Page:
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Where awe and wonder meets technology:
We are delighted and excited to introduce you to our unique, engaging, and versatile Glow and Go Bot.
Glow and Go Bot has been developed with educationalists and experts from around the world. We have utilised technology to help support and enrich the learning, but that is just one element of it.
How does it help with child development?
As with all our projects we started with the child. What do they need? What is aligned to their skills, developmental stages, and interests? What is going to help them to secure a firm foundation of early skills? How can we do that in a format that is pedagogically sound as well as being engaging? We wanted to devise something that created an air of eager anticipation, where children were excited to play with it. We also wanted to merge technology with awe and wonder.
Our research took on a global perspective, but we were also drawn to the fundamental principles of the Characteristics of Effective Learning from the Early Years Foundation Stage. This is applicable to all children and a wonderful place to start. It made us reflect how children access learning and how they learn.
We wanted to create an imaginative resource which enabled children to experiment, explore and to make discoveries. We wanted them to be autonomous, active participants who were challenged to think critically and to problem solve. Children need rich opportunities to ponder, to make connections, to predict, adapt and to make their own choices.
Having a sense of curiosity and being able to pursue this was key. The resource needed to be visually appealing and enticing so that they are drawn towards it. We also wanted to cultivate a sense of tenacity, encouraging them to pursue a task and negotiate how to complete it. This playful approach would hopefully help the children to make sense of things and deepen their understanding.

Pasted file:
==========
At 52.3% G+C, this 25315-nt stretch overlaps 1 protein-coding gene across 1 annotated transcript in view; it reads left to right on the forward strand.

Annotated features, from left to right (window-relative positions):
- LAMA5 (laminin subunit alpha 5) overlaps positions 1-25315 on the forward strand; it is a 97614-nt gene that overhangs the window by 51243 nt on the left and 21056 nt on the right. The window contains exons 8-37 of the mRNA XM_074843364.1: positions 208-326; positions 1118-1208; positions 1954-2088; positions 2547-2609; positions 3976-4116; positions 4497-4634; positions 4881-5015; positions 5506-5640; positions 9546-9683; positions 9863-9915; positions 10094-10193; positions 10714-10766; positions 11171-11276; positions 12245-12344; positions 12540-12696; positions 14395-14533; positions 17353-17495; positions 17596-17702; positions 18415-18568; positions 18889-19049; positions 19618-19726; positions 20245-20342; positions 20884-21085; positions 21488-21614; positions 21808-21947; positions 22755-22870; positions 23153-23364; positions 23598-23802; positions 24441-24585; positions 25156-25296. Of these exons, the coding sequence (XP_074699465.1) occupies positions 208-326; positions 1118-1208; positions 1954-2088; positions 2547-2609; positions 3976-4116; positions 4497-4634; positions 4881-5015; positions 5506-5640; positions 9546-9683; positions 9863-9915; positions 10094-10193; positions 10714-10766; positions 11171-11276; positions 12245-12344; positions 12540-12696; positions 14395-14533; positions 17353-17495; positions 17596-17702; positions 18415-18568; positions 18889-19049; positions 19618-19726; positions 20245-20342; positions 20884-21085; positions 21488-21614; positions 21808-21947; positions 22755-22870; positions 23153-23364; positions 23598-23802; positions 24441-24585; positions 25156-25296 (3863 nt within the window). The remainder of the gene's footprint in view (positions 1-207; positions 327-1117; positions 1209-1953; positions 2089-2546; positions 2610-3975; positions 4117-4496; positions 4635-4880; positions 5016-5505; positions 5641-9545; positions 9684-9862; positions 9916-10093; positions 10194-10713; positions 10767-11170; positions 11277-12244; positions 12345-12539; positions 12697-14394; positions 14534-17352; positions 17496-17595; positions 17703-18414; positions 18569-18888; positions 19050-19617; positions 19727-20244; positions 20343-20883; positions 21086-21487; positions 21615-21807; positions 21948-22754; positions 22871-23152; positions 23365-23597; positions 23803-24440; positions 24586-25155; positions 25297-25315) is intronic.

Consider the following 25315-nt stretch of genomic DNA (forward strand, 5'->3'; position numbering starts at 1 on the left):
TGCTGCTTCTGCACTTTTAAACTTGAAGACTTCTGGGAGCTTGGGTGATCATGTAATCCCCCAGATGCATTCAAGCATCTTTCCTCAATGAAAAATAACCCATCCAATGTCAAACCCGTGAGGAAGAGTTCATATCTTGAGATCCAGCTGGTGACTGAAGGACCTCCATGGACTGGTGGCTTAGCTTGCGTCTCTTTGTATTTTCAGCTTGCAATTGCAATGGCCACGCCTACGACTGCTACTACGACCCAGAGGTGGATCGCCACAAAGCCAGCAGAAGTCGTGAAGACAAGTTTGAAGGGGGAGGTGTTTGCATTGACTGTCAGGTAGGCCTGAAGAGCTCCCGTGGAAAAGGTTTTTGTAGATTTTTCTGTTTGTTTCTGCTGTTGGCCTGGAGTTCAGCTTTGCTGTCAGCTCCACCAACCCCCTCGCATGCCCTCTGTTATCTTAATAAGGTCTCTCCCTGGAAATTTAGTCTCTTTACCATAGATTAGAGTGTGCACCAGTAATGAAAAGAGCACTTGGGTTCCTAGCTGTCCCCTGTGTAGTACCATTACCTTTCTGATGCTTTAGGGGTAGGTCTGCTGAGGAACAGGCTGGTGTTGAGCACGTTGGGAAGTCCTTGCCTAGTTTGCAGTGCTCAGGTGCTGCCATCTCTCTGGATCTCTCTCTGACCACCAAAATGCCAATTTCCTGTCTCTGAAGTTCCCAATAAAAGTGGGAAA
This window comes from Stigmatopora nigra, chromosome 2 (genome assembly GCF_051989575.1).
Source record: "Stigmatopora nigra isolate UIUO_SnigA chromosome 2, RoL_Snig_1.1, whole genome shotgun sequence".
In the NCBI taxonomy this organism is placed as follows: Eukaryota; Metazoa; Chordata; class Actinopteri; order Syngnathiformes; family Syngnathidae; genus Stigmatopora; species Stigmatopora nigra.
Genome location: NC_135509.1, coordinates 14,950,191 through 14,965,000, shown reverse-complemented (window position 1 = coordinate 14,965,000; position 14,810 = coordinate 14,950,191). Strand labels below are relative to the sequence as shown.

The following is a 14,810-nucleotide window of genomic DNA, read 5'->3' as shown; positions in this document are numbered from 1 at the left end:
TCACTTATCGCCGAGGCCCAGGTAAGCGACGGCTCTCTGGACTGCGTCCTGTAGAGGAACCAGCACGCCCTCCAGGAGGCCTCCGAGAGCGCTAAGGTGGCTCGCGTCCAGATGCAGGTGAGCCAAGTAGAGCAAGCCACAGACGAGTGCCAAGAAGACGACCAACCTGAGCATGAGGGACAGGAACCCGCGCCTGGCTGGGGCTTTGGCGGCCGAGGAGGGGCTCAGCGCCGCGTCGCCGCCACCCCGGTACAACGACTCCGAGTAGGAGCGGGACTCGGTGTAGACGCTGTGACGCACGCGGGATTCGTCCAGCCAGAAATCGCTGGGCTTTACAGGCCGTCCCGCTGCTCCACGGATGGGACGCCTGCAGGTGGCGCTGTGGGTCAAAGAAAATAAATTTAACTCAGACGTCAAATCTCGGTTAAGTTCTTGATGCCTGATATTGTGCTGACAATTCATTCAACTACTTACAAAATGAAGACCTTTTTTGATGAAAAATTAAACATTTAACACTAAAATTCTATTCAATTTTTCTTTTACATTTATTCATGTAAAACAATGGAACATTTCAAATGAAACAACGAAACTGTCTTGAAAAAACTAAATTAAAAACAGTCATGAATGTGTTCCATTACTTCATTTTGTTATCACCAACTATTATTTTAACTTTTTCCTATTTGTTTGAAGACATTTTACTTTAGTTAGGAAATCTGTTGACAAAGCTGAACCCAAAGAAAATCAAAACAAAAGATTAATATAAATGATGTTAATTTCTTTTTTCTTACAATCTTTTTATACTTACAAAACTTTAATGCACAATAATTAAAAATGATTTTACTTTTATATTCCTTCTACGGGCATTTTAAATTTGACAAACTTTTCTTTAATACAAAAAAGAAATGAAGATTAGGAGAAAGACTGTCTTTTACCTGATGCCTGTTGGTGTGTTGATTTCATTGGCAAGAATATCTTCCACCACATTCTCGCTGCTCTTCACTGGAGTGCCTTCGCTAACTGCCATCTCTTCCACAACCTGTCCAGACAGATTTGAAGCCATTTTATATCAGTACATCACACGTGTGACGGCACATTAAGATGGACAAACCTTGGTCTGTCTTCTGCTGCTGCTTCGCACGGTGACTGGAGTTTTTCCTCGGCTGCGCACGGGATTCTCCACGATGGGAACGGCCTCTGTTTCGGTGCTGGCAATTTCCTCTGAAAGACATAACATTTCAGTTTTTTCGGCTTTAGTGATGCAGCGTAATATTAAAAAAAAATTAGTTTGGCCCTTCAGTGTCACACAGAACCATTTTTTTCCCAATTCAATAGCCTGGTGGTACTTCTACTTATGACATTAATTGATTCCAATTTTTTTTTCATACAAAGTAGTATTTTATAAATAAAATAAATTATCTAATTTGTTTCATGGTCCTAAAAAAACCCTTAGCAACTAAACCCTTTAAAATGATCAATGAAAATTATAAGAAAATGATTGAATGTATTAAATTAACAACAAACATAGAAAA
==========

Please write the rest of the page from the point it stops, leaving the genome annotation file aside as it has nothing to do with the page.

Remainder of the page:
We know that a resource that is open-ended and reusable has much more appeal. We therefore ensured that the robot provided opportunities to develop and enrich language skills, physical skills, creative, mathematical, and social skills. It was designed to meet the needs of a very young child, but it also could go on to be utilised by older children in new and exciting ways.
We worked closely with Carol Allen, a specialist consultant in technology and inclusion, to ensure that the bot was inclusive. We examined the light element, sounds, how to change the modes, and the tactile surfaces. The fact that robot can be beautifully illuminated added another element. It became more magical, adding a sense of awe and wonder to the activities.
The TTS Bee-Bot is a familiar and firm favourite around the world, and the Glow and Go Bot is a stage prior to this. The arrow buttons are pressed, and it moves in a very literal way, regardless of which way the head is facing. We recognised that cognitively the younger children could relate better to this format, rather than thinking about different directions and turns. If you press left, it simply goes left, if you press forwards, that’s exactly what it does.